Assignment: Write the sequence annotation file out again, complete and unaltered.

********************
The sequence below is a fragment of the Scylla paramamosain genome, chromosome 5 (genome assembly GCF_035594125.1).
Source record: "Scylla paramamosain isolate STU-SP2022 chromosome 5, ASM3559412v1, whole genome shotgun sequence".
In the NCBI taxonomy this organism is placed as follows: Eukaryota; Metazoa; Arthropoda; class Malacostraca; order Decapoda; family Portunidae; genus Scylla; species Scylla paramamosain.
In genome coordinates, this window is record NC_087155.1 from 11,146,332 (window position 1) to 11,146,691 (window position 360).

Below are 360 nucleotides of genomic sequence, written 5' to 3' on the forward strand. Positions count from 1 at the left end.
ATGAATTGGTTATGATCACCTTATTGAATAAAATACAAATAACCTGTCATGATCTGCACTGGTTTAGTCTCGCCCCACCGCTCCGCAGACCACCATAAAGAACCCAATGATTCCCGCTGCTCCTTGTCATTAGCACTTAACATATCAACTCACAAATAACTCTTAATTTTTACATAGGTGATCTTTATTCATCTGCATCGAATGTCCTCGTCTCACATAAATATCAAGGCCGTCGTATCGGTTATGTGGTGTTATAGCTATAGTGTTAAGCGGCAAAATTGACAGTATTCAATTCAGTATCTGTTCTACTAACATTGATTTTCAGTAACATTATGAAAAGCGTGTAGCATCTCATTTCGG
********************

The sequence below is a fragment of the Scylla paramamosain genome, chromosome 5 (genome assembly GCF_035594125.1).
Source record: "Scylla paramamosain isolate STU-SP2022 chromosome 5, ASM3559412v1, whole genome shotgun sequence".
In the NCBI taxonomy this organism is placed as follows: Eukaryota; Metazoa; Arthropoda; class Malacostraca; order Decapoda; family Portunidae; genus Scylla; species Scylla paramamosain.
In genome coordinates, this window is record NC_087155.1 from 11,146,332 (window position 1) to 11,146,691 (window position 360).

Below are 360 nucleotides of genomic sequence, written 5' to 3' on the forward strand. Positions count from 1 at the left end.
ATGAATTGGTTATGATCACCTTATTGAATAAAATACAAATAACCTGTCATGATCTGCACTGGTTTAGTCTCGCCCCACCGCTCCGCAGACCACCATAAAGAACCCAATGATTCCCGCTGCTCCTTGTCATTAGCACTTAACATATCAACTCACAAATAACTCTTAATTTTTACATAGGTGATCTTTATTCATCTGCATCGAATGTCCTCGTCTCACATAAATATCAAGGCCGTCGTATCGGTTATGTGGTGTTATAGCTATAGTGTTAAGCGGCAAAATTGACAGTATTCAATTCAGTATCTGTTCTACTAACATTGATTTTCAGTAACATTATGAAAAGCGTGTAGCATCTCATTTCGG